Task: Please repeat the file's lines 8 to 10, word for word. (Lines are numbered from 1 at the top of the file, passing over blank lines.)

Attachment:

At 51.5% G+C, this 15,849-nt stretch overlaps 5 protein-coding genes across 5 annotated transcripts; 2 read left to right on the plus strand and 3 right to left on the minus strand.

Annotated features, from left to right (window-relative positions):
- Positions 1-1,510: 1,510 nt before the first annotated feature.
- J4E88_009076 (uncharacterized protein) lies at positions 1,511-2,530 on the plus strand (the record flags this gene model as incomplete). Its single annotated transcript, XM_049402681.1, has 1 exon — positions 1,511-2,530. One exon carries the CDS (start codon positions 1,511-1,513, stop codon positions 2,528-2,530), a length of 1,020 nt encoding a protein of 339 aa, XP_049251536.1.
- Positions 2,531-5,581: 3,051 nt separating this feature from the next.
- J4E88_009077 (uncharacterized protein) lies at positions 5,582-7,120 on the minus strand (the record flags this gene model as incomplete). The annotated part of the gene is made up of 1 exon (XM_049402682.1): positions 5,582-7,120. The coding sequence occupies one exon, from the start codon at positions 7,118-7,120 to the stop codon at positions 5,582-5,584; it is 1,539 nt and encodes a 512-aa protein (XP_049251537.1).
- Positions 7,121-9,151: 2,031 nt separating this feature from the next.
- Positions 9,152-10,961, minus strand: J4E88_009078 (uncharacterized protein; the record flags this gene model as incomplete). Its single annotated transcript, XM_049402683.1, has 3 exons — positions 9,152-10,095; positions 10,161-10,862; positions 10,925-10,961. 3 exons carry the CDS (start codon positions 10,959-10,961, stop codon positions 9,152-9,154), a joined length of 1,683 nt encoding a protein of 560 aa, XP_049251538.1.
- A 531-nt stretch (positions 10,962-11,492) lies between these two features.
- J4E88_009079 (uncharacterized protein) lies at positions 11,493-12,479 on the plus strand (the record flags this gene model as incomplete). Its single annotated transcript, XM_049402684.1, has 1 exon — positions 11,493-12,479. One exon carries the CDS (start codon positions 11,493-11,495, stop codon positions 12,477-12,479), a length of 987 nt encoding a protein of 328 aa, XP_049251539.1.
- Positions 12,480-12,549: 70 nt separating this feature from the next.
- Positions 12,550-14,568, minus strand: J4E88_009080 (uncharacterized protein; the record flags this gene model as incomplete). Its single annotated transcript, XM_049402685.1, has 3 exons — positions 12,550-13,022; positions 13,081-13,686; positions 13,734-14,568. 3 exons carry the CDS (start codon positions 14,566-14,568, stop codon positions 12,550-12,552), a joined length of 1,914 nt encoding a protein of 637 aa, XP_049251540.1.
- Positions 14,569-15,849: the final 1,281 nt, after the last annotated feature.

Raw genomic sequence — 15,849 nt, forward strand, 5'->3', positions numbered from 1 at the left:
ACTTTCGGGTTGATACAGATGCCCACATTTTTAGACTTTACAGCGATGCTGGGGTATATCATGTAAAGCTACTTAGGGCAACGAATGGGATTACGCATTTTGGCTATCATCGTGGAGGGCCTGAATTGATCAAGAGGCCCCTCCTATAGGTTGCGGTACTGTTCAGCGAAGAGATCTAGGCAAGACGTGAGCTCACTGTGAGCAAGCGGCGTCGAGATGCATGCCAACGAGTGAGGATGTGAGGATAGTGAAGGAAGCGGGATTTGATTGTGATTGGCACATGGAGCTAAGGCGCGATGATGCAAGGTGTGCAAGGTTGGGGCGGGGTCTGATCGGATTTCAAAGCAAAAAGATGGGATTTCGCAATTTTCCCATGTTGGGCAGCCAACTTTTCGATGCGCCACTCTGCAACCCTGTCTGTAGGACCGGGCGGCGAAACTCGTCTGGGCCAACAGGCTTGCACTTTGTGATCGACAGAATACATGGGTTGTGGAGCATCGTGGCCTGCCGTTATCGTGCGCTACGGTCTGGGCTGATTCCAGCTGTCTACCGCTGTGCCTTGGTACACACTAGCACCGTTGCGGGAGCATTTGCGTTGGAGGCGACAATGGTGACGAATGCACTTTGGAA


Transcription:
- Positions 9,152-10,961, minus strand: J4E88_009078 (uncharacterized protein; the record flags this gene model as incomplete). Its single annotated transcript, XM_049402683.1, has 3 exons — positions 9,152-10,095; positions 10,161-10,862; positions 10,925-10,961. 3 exons carry the CDS (start codon positions 10,959-10,961, stop codon positions 9,152-9,154), a joined length of 1,683 nt encoding a protein of 560 aa, XP_049251538.1.
- A 531-nt stretch (positions 10,962-11,492) lies between these two features.
- J4E88_009079 (uncharacterized protein) lies at positions 11,493-12,479 on the plus strand (the record flags this gene model as incomplete). Its single annotated transcript, XM_049402684.1, has 1 exon — positions 11,493-12,479. One exon carries the CDS (start codon positions 11,493-11,495, stop codon positions 12,477-12,479), a length of 987 nt encoding a protein of 328 aa, XP_049251539.1.